Dismissal for delay in arbitration: Searching for the right test

By Alexandre Kaufman and Alexander Gay July 6, 20186 July 2018

Dismissal for delay in arbitration: Searching for the right test

 

Some delays in arbitration are unavoidable. Others are the fault of the parties. Worse yet, the plaintiff is sometimes the one responsible. 

When can an arbitral tribunal dismiss for delay? The power to do so in Canada is statutory and does not derive from any inherent power of an arbitral tribunal to control its own process. Under Ontario’s Arbitration Act, 1991 it can dismiss a proceeding where there is delay by the party who has commenced the arbitration (s. 27(4)).  But the word “delay” is not defined. The Act is also silent on the factors that an arbitral tribunal should consider when exercising its discretion. And there is no jurisprudence in Canada on the subject either. 

Still, when the Act is considered as a whole, there are limits to the exercise of discretion by an arbitral tribunal. Specifically, it provides that a tribunal can set aside an award on the ground that the applicant was not treated equally or fairly or had no opportunity to present or respond to the case (s. 46(1) 6).

While Canadian arbitration statutes are otherwise silent on how the discretion found in subsection 27(4) or its equivalent in other Canadian jurisdictions is to be exercised, section 41 of the English Arbitration Act, 1996 is not.  It explicitly provides that a claim may be dismissed where “the delay gives rise to, or is likely to give rise to a substantial risk that it is not possible to have a fair resolution of the issues in the claim, or has caused or is likely to cause serious prejudice to the respondent.” The English legislation has in essence incorporated the legal test that is generally applied for the dismissal of action for want of prosecution under common law. 

In the absence of statutory language in Ontario and other Canadian provinces, arbitral tribunals should consider the legal test for want of prosecution.  In Ontario, the test is articulated in Woodheath Developments Ltd. v. Goldman, which provides that an action should not be dismissed for delay unless: (a) the default is intentional and insolently abusive; or (a) the plaintiff or his or her lawyers are responsible for the inexcusable delay that gives rise to a substantial risk that a fair trial might not now be possible.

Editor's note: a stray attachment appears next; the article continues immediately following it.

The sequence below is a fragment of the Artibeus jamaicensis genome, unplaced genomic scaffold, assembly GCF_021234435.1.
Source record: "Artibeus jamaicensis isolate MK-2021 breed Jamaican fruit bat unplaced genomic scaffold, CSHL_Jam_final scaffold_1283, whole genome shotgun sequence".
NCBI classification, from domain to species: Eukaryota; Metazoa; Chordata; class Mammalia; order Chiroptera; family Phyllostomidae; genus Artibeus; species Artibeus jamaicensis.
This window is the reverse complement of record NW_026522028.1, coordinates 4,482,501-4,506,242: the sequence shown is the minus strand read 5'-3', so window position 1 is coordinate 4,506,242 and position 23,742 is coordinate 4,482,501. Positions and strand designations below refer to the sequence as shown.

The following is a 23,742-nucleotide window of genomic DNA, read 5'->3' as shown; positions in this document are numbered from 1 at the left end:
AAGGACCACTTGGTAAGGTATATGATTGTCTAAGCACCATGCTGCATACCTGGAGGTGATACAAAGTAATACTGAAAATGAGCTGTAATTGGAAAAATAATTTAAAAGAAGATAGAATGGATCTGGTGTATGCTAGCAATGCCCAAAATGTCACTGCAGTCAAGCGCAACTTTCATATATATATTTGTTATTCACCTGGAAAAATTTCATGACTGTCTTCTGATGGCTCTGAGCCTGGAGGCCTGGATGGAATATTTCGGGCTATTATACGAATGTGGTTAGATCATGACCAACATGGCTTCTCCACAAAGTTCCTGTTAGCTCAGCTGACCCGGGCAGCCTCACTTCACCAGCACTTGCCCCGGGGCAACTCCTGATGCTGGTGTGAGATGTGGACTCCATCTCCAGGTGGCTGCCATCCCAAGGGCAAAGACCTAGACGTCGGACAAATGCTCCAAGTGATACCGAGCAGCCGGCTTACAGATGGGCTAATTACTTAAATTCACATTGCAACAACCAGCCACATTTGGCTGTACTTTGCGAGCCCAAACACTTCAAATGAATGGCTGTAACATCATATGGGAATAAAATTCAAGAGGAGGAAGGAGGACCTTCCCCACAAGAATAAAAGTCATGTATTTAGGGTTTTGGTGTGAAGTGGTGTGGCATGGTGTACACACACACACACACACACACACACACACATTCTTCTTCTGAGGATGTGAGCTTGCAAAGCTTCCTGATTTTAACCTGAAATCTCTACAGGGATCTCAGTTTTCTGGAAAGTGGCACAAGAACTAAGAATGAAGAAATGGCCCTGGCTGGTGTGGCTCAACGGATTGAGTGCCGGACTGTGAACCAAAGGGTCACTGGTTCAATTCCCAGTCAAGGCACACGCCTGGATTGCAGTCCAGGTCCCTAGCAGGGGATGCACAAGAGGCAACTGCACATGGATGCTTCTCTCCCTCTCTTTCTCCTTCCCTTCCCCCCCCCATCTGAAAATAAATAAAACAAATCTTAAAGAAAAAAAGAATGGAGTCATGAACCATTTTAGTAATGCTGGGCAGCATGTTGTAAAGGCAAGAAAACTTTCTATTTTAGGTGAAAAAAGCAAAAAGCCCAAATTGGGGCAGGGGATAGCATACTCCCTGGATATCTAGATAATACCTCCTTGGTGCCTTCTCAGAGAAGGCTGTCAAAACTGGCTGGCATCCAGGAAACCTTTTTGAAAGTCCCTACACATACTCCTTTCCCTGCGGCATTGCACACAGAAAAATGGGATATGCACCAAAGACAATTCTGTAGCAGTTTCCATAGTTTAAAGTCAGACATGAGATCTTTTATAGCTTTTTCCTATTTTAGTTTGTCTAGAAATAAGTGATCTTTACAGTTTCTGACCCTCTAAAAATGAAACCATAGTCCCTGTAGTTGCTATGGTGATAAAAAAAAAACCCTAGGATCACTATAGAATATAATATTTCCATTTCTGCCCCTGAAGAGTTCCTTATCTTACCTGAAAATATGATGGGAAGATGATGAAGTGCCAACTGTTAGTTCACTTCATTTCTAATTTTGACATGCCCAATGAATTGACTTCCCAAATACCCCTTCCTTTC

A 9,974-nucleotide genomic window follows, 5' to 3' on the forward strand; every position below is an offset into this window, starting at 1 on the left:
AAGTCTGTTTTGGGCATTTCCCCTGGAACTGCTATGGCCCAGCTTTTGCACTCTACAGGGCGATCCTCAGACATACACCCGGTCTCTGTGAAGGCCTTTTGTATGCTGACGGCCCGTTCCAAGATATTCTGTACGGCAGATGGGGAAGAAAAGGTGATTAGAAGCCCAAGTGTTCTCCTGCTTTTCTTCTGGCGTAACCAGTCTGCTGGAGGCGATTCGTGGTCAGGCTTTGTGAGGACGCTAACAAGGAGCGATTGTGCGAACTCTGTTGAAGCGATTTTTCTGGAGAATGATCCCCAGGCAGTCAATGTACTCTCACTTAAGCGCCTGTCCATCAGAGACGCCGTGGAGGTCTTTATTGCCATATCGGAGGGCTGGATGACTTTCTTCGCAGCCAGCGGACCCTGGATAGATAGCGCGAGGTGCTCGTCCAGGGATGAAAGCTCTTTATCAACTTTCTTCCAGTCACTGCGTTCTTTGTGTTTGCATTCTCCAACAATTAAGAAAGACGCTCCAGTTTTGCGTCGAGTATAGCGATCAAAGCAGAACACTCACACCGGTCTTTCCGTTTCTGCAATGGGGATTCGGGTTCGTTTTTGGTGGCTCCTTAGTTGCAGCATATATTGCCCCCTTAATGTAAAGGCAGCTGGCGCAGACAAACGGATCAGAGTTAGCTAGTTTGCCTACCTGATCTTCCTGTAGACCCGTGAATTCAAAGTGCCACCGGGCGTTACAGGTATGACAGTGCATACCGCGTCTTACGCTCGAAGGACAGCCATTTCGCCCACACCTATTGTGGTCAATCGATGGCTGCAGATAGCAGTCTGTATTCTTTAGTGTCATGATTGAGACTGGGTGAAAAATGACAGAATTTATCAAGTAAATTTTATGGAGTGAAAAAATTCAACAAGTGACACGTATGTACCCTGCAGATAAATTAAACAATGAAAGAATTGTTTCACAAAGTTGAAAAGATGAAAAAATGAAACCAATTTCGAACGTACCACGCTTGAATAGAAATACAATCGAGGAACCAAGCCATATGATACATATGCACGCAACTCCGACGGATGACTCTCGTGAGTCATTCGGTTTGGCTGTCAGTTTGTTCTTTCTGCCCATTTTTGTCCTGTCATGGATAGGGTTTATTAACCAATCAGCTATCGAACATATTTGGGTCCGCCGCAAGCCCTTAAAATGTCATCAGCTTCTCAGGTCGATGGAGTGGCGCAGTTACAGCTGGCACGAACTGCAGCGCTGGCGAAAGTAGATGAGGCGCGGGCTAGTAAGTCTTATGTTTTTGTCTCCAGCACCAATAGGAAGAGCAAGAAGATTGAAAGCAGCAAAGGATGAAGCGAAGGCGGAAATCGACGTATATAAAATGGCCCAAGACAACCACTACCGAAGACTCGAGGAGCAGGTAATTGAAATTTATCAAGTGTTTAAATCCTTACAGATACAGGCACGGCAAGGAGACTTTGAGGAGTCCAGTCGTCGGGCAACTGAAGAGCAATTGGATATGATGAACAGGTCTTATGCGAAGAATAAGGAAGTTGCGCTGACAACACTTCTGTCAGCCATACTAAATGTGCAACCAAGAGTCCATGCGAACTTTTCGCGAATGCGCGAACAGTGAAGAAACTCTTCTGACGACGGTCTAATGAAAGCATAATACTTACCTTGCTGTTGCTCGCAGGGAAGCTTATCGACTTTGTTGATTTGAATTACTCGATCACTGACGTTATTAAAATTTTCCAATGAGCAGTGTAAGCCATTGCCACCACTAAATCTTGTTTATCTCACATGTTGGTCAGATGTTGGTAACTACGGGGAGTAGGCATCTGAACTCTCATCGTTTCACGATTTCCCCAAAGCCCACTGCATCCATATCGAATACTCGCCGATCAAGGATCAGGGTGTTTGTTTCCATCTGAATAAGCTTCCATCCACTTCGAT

The jurisprudence also supports the presumption that memories fade over time, and an inordinate delay after the cause of action arose or after the passage of the limitation period gives rise to a presumption of prejudice.  A party seeking an order dismissing an arbitration for delay may therefore argue that deterioration in the quality and availability of evidence renders the proceeding unfair. It will then be up to the plaintiff to rebut the presumption.  This can be done by showing that all documentary evidence has been preserved that the recollection of witnesses is not essential, or that all necessary witnesses are available with a detailed recollection of the events. If the plaintiff succeeds in rebutting the presumption, the tribunal can still dismiss the action if the defendant can convincingly demonstrate actual prejudice.

Although not bound by the legal test for want of prosecution, arbitral tribunals can be guided by these legal principles. Ultimately, having an arbitration dismissed for delay is subject to an onerous test, as there must be a substantial risk that a fair hearing is no longer possible.

Alexander Gay is General Counsel at the Department of Justice. He maintains a broad civil litigation practice, with an emphasis on commercial and trade disputes. He is also a part-time professor at the University of Ottawa (Faculty of Law) and the author of the Annotated Arbitration Act of Ontario, 1991. Alex Kaufman is Senor Counsel at the Department of Justice. He maintains a broad civil litigation practice, with an emphasis on commercial and trade disputes. The authors’ views are their own.

Filed Under:
Comments
No comments


Leave message



 
 Security code